More importantly, though, the artificial nature of things isn't going to need "delving into". It'll be fairly obvious wherever the PCs go. Only in the Bio-Glomes could one forget for a second the artificial nature of things, but they're too small and too inhospitable for one to linger long.

By "Ruins", I'm looking for things to put in the space between the Bio-Glomes.

I think it goes a long way towards explaining their stereotypically violent and antisocial tendencies.
Heh, I'm trying to make a more serious setting than that, but the concept of vending machines isn't too bad. :smallwink:
(Only, they'd run off coins instead of heads, or something.)

Anyways, both trolls and goblins have reasons for their behaviors already.

Goblins are that way because it's what defines the term "goblin", if they were nicer they'd probably be called "elves" or something. :smalltongue: Anyways, I think they might reproduce through some sort of budding, and would certainly destroy any goblin that didn't uphold their "standards".

Trolls, on the other hand, have a reputation for being beasts because they are. They aren't dumb, but their brains are very ape-like, and they think like apes. There's a whole bunch of "civilized" concepts which just mean nothing to them. One probably could "civilize" them, given enough effort, but nobody has been willing to do the work yet.

2013-04-19, 12:55 PM
You might want to flesh out the true history of the Manifold. Who were the Savants? Why did they build this? Are there any left? If not, what happened to them? Were they n-dimensional beings? Powermad wizards? Insane gods? Neglectful gods?

You seem to be basing it on strange cool extra dimensional things, so you might want to drag in Lovecraftian themes with aberrations, subtle feelings of not quite right, mutations, and things man was not meant to know. Was this a zoo or experiment run amok? One fun angle might be that this is a group homework project for a physics/programming class being taken by members of an n-dimensional species.

"In this project you will create a simple implementation of three dimensional space. You have a month to complete it, and while it may seem simple, previous groups have experienced considerable difficulty. DO NOT PUT IT OFF TILL THE LAST MINUTE! If the project is not submitted by 1101001/1101010/1101010/1001000/1100100, you will receive a 0. As always, this project will follow the University of R'lyeh Honour Code, and violators will be submitted to the Honour Court."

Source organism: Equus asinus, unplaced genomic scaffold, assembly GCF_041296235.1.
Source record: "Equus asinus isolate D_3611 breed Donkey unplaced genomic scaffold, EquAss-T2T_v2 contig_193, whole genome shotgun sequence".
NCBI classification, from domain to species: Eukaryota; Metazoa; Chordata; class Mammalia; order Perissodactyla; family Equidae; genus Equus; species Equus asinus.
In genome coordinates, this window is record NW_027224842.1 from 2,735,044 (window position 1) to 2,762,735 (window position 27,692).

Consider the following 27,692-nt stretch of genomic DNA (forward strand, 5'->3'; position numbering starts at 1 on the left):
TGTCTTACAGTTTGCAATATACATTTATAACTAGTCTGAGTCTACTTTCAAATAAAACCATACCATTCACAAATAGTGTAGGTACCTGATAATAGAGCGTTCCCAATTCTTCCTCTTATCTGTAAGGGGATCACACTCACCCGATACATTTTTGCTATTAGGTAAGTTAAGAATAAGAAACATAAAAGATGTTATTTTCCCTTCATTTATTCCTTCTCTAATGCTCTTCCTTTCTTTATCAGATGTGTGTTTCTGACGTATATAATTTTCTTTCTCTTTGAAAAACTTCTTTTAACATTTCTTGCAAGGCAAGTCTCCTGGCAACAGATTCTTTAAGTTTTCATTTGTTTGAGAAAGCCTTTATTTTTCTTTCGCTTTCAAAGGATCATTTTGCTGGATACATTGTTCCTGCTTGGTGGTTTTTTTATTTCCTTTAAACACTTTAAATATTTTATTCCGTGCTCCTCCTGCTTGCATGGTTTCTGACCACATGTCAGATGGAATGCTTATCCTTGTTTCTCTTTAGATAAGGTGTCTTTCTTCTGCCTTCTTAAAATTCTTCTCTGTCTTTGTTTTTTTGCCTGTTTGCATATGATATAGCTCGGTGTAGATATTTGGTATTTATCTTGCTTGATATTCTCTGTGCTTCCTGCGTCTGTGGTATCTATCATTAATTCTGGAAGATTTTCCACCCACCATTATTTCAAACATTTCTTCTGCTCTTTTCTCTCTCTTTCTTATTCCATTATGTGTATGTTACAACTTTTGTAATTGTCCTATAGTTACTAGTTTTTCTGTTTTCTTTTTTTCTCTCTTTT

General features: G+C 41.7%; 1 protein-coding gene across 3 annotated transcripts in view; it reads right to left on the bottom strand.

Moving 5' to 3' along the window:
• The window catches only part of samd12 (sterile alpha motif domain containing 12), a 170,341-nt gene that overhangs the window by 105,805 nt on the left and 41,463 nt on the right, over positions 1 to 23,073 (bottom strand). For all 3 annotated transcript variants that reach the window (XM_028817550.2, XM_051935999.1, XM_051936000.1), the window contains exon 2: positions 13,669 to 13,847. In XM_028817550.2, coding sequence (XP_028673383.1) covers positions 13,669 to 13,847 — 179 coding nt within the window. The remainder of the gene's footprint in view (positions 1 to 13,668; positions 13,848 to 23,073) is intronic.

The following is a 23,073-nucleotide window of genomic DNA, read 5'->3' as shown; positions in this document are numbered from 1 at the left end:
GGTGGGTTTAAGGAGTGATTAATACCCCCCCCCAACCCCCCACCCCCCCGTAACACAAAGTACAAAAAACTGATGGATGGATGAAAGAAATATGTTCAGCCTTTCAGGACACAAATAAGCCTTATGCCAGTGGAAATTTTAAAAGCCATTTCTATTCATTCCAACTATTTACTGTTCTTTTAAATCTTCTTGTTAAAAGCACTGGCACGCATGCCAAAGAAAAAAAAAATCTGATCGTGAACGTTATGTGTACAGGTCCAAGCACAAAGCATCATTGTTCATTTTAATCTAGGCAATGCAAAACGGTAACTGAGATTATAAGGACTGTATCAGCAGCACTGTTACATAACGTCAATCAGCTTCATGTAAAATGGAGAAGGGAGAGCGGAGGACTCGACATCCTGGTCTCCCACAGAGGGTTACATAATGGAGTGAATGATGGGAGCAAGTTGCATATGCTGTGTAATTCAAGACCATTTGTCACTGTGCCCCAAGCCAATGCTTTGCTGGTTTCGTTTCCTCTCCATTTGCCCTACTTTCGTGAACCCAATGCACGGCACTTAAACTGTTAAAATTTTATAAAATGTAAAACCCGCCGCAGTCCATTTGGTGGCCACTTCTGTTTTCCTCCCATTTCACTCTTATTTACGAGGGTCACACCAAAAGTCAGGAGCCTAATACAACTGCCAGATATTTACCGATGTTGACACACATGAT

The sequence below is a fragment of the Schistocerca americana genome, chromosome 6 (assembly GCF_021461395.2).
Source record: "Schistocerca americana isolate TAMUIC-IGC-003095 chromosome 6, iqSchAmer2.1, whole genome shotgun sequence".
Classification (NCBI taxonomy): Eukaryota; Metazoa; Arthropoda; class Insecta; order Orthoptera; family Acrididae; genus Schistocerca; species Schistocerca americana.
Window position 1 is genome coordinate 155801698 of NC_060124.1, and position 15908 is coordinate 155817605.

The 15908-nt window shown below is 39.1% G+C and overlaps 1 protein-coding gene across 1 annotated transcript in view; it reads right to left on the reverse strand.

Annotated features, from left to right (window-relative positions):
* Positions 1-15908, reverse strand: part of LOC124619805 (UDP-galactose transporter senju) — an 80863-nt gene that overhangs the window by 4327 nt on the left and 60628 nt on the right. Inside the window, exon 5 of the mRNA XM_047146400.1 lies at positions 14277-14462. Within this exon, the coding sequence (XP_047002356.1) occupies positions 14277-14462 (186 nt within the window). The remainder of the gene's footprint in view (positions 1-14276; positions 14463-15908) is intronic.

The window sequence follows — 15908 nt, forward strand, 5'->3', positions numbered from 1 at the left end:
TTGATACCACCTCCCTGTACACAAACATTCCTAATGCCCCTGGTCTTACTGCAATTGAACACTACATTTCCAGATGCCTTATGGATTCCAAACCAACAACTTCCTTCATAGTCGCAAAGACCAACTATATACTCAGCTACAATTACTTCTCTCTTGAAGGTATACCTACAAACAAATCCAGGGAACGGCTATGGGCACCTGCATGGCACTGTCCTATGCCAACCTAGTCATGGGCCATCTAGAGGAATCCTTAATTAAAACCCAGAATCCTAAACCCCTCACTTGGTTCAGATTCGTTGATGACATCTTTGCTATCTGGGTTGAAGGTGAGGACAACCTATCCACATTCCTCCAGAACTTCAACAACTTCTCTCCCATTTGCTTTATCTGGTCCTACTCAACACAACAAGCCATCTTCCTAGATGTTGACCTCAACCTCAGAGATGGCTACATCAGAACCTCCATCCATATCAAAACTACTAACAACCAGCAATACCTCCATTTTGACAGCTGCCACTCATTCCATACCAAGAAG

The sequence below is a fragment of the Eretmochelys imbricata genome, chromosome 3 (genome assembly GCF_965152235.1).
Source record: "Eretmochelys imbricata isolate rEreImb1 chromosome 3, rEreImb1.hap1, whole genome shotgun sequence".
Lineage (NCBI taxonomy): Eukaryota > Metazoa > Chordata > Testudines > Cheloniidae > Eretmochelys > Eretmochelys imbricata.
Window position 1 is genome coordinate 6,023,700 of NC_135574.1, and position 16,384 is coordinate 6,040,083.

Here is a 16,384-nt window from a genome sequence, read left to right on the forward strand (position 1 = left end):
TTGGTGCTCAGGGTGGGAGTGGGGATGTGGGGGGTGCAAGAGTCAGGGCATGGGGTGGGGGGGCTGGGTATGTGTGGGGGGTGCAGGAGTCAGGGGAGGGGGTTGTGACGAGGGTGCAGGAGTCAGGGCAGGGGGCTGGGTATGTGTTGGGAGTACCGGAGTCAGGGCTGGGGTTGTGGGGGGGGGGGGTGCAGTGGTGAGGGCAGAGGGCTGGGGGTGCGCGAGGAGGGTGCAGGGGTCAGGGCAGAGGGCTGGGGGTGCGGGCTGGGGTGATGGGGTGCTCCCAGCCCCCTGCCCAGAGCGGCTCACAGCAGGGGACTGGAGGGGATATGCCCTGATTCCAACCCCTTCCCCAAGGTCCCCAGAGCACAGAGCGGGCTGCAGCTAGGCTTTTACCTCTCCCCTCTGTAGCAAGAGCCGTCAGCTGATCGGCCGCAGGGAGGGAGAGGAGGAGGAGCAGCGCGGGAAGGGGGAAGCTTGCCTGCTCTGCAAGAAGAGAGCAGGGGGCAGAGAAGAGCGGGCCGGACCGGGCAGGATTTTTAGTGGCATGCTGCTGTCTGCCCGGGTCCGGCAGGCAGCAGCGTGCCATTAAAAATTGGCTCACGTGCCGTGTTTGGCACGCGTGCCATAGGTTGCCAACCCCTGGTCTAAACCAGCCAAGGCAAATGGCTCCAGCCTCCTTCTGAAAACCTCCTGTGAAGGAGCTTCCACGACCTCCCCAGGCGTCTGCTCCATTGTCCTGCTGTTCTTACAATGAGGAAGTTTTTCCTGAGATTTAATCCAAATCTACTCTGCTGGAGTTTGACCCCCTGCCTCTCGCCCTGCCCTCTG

This should naturally not be revealed or even hinted at until the very end of the campaign. And it should be mentioned somewhere that while it will be several billion years before the simulation is complete from the perspective of the characters, it should be implied that it is just being graded right now. For the goblin origins, someone didn't quite check the exit conditions for a loop somewhere but they finished it the day before it was due and there isn't time to fix it now. That will be -5 points in the final grade.

Whatever world origin you decide on, even if it doesn't come up in campaign, you should focus on where it came from and why. This will let you create a world that makes sense and build off it.

2013-04-19, 02:39 PM
You might want to flesh out the true history of the Manifold.
Well... I've got it, but it's the one thing I'm most paranoid about releasing... :smallfrown:

Might as well get it over with, then:

Who were the Savants?
Imagine if you will an entire race defined by "Savant Syndrome (http://en.wikipedia.org/wiki/Savant_syndrome)", given the power to build and shape a world as they desired. Imagine them peering through the void at other worlds, (other settings) and copying them without truly understanding what they saw. Now imagine the consequences of not understanding Evil...

Why did they build this?
Because they felt like it.

Are there any left?
At least two.

If not, what happened to them?
I'm not sure yet, other than losing control of their creation/having it turn on them.

Were they n-dimensional beings?

Powermad wizards?
Perhaps a few.

Insane gods?
From a certain point of view.

Neglectful gods?
They certainly didn't know how to care for their creation properly.

Was this a zoo or experiment run amok?
An experimental zoo, really. The best analogy I can think of is Jurrasic Park: the zoo is the byproduct of the science. :smallwink:

You seem to be basing it on strange cool extra dimensional things, so you might want to drag in Lovecraftian themes with aberrations, subtle feelings of not quite right, mutations, and things man was not meant to know.
Oh no, certainly not.

There's no Lovecraftian influence in this at all, it's just that I'm something of an armchair mathematician. :smallcool:

I want to avoid that feeling as much as possible, the target theme I'm going for is High Adventure. I want to focus on things turning for the better, where the PCs can always accomplish something meaningful. (It's just that the past needs to be dark if a brighter future is to mean much.)

One fun angle might be that this is a group homework project for a physics/programming class being taken by members of an n-dimensional species.
Nah, that's a bit too much on the silly side. :smalltongue:

Whatever world origin you decide on, even if it doesn't come up in campaign, you should focus on where it came from and why. This will let you create a world that makes sense and build off it.
I think I'd rather focus on the fall itself than what happened before it. Also, what's likely to happen in the present/future (when the PCs arrive)...

2013-04-29, 01:53 PM
Culture in the Manifold:

The Manifold is (for the most part) dominated by Man.